Air quality deteriorating in many of the world’s cities – WHO – 7 May 2014
“Air quality in most cities worldwide that monitor outdoor (ambient) air pollution fails to meet WHO guidelines for safe levels, putting people at additional risk of respiratory disease and other health problems.
WHO’s urban air quality database covers 1600 cities across 91 countries – 500 more cities than the previous database (2011), revealing that more cities worldwide are monitoring outdoor air quality, reflecting growing recognition of air pollution’s health risks.
Only 12% of the people living in cities reporting on air quality reside in cities where this complies with WHO air quality guideline levels. About half of the urban population being monitored is exposed to air pollution that is at least 2.5 times higher than the levels WHO recommends – putting those people at additional risk of serious, long-term health problems.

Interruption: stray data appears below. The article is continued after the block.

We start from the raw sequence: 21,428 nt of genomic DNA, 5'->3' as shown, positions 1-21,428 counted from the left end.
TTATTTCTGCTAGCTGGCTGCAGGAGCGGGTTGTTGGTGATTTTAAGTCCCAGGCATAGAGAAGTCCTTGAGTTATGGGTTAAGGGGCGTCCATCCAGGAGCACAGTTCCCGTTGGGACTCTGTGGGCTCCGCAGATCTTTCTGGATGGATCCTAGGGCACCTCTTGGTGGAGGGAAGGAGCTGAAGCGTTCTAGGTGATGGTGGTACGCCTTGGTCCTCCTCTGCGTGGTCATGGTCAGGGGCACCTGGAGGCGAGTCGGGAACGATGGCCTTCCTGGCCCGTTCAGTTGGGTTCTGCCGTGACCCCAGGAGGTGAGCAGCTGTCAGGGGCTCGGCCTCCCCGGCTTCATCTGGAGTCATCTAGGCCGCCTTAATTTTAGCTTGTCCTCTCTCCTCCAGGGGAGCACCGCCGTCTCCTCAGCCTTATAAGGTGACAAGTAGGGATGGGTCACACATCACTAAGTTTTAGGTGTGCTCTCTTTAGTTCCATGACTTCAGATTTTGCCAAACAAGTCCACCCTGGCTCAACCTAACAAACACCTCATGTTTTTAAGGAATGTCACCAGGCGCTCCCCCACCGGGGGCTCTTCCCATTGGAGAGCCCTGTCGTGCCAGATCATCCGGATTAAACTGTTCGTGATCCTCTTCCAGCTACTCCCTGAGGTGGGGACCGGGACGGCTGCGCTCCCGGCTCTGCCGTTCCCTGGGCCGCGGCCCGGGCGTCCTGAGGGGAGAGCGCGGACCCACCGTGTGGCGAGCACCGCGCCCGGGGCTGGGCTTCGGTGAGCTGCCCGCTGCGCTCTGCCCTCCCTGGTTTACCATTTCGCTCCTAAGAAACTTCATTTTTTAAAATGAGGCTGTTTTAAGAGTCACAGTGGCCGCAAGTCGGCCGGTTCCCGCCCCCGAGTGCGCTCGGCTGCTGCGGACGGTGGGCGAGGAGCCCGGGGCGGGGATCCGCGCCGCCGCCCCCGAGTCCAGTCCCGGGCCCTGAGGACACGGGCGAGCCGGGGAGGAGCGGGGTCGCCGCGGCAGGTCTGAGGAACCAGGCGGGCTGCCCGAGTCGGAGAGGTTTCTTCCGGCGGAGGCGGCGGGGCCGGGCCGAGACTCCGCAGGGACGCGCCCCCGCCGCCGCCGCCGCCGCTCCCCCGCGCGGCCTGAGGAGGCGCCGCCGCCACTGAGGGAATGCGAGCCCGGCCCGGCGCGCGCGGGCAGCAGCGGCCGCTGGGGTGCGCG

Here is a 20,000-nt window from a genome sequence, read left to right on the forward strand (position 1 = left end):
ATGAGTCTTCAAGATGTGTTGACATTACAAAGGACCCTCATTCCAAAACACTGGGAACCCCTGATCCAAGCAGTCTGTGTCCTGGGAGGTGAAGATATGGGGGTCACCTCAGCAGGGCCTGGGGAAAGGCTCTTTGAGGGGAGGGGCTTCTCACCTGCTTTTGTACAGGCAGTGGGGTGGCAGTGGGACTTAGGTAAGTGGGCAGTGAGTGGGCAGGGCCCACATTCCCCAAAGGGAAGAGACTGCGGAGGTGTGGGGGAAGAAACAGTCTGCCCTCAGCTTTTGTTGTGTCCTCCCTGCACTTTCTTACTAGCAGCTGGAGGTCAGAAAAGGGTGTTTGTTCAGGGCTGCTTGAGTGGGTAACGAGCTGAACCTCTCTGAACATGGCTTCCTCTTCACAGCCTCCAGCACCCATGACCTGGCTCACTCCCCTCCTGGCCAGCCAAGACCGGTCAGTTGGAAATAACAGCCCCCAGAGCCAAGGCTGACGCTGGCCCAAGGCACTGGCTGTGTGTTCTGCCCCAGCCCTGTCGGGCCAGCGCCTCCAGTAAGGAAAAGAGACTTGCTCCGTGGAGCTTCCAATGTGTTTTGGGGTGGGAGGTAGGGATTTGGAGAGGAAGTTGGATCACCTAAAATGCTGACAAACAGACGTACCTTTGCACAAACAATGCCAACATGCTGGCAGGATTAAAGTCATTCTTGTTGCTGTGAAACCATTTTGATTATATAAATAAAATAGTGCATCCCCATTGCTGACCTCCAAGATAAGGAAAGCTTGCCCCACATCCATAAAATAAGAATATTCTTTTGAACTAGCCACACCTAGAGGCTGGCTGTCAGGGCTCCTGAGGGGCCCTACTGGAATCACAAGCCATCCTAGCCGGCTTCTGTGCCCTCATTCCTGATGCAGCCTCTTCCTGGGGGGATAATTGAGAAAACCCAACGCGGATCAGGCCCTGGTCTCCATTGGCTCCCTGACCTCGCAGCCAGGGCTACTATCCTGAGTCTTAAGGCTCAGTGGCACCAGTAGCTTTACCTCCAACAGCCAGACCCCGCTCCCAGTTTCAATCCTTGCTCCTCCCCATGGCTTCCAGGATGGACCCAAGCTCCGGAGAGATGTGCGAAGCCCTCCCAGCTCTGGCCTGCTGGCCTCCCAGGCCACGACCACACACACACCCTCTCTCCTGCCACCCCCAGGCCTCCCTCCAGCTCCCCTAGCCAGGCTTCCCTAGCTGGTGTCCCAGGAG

In most cities where there is enough data to compare the situation today with previous years, air pollution is getting worse. Many factors contribute to this increase, including reliance on fossil fuels such as coal fired power plants, dependence on private transport motor vehicles, inefficient use of energy in buildings, and the use of biomass for cooking and heating.
But some cities are making notable improvements – demonstrating that air quality can be improved by implementing policy measures such as banning the use of coal for “space heating” in buildings, using renewable or “clean” fuels for electricity production, and improving efficiency of motor vehicle engines.”
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